Habka: The Libyan Manga

Habka: The Libyan Manga

, Wed 14-12-2016

Many children grow up loving Manga, the Japanese form of animated cartoons, particularly the superheroes – and not just kids, many adults love them too. Noor Al-Deen Al-Houni and his friends Mansour, Abdullah and Ahmad are among Libya’s biggest Manga fans, so they decided to take the next step and establish a club for Manga fans. Manga is the Japanese word for ‘cartoon’.

They started by setting up a Facebook page with the aim of letting Libyan society know what Manga is all about. They also published their own magazine, Habka, with Libyan artists and writers both male and female.

Nour Al-Deen tells me about the beginning of the magazine. People interested in being part of it filled out a form and showed their work. The founders chose the best 30, and eventually narrowed them down to 15: seven writers and eight artists.

They also promoted the magazine through workshops, starting with a week-long event in Sousa in eastern Libya. Nour Al-Deen discussed writing, and fellow founder Abdullah Hadia discussed and demonstrated sketching and artwork.

Medical student Malek Al-Haddad does not let his busy studies prevent him from keeping with his hobby; he says he has loved Manga since he was a child. Malek emphasises the difficulty of combining his job at the magazine and his studies, but says he is now used to managing both.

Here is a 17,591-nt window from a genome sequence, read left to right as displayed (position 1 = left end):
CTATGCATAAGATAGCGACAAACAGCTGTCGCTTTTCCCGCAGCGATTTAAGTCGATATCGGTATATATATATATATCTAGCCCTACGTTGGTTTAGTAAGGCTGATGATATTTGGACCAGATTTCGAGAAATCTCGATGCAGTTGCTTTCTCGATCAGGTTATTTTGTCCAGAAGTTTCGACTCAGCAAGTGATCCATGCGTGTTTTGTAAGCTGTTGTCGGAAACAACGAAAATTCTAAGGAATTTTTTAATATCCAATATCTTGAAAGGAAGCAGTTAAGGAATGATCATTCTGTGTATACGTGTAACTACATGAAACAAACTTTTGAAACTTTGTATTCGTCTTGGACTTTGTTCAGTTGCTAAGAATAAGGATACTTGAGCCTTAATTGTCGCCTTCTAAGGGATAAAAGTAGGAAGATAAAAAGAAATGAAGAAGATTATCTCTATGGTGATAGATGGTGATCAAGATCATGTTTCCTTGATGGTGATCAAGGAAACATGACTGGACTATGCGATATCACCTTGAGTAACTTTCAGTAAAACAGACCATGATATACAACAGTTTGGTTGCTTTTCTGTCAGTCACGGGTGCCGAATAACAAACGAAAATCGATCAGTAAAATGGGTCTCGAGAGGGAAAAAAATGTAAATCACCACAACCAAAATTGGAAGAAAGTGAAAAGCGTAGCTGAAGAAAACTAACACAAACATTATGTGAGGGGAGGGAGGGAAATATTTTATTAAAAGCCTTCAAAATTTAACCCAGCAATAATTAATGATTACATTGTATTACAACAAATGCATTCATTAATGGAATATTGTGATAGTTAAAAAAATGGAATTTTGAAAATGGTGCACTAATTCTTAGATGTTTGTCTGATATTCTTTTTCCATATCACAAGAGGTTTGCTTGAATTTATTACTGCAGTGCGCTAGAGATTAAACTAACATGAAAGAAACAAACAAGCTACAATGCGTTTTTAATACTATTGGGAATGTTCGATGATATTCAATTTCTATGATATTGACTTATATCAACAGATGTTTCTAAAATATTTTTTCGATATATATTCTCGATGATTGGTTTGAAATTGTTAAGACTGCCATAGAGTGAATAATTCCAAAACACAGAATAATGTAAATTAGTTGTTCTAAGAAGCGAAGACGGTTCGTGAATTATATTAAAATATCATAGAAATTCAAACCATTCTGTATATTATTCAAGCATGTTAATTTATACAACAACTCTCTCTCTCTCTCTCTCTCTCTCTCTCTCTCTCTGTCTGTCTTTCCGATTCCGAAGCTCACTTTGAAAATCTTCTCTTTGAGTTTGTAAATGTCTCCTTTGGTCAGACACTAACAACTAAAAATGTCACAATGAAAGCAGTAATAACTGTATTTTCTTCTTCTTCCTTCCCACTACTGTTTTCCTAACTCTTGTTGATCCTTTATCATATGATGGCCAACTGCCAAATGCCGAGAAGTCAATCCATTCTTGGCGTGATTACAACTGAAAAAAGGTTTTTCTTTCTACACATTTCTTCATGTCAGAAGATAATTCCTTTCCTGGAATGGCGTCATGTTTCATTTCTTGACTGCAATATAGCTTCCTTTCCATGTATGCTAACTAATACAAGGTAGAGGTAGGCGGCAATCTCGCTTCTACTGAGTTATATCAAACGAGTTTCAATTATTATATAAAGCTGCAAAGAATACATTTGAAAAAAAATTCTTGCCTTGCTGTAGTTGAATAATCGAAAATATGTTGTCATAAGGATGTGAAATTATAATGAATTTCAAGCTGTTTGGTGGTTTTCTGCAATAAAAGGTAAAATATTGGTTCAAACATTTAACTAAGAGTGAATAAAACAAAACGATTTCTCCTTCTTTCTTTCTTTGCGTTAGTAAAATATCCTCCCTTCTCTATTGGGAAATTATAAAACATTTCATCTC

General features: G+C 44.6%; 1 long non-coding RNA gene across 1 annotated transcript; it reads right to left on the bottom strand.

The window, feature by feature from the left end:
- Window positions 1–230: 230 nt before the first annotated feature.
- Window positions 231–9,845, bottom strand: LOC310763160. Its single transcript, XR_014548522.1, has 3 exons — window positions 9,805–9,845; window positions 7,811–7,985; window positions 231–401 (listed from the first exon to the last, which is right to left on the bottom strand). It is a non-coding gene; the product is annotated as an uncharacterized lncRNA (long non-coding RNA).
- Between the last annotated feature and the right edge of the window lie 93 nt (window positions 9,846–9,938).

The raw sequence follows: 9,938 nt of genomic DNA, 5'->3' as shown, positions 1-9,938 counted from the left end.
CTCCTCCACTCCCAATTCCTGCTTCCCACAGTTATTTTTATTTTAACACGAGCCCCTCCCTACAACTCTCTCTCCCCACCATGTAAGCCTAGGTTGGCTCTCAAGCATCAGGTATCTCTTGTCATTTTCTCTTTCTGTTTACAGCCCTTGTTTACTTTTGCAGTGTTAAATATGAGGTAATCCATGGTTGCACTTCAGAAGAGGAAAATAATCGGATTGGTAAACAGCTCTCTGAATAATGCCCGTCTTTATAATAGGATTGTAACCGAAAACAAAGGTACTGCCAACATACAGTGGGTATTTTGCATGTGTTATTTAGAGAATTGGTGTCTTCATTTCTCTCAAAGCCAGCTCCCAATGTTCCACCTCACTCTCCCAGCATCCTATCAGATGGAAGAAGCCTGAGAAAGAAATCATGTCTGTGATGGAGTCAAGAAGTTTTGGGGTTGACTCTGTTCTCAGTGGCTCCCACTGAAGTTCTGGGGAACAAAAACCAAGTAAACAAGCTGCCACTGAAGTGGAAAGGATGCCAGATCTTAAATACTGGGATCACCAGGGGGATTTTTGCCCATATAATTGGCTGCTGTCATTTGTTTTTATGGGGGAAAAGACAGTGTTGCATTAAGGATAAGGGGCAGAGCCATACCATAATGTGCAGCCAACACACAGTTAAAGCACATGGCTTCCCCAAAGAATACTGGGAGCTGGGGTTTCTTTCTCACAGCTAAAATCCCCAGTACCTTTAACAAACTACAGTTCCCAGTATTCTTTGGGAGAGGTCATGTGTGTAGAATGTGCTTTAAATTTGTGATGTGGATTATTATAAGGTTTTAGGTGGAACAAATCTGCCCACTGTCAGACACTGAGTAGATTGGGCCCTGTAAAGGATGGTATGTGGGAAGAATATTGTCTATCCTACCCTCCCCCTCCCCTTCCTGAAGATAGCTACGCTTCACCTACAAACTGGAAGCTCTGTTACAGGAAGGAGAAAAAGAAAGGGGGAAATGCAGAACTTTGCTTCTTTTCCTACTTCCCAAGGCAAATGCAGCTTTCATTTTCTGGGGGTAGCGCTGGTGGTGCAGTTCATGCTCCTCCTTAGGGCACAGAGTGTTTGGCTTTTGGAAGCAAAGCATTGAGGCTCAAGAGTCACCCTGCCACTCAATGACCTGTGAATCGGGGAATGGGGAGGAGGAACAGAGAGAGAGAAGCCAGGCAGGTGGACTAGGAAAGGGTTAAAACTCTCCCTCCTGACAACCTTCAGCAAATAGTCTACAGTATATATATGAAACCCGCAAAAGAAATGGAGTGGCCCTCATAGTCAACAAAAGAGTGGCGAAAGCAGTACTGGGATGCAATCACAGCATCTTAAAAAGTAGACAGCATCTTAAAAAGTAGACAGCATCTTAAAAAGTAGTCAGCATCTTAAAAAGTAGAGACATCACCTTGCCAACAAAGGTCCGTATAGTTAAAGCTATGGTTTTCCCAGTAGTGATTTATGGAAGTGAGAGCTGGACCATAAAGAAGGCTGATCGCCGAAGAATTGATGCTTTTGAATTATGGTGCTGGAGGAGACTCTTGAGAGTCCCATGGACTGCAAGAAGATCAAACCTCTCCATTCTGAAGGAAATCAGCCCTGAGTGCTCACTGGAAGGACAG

Hiba Al-Sheikhi, 20 years old, was not originally a big Manga fan, but her drawing talent has made her Abdullah Hadia's Manga assistant – she is in charge of the characters’ costumes in Habka.

According to Nour Al-Deen, every new issue has its own problems. In the first issue, the artists had to draw with paper and pencil, because the drawing tools did not arrive in time. During production of the second issue there was a power failure in the city; for the third and fourth issues, the problem was that some artists had to get back to their studies.

After the fifth issue was published, rising prices prevented the team from publishing more, though they were ready to, having given out the first four editions for free. They did this because they wanted people to get to know Manga, Nour Al-Deen says.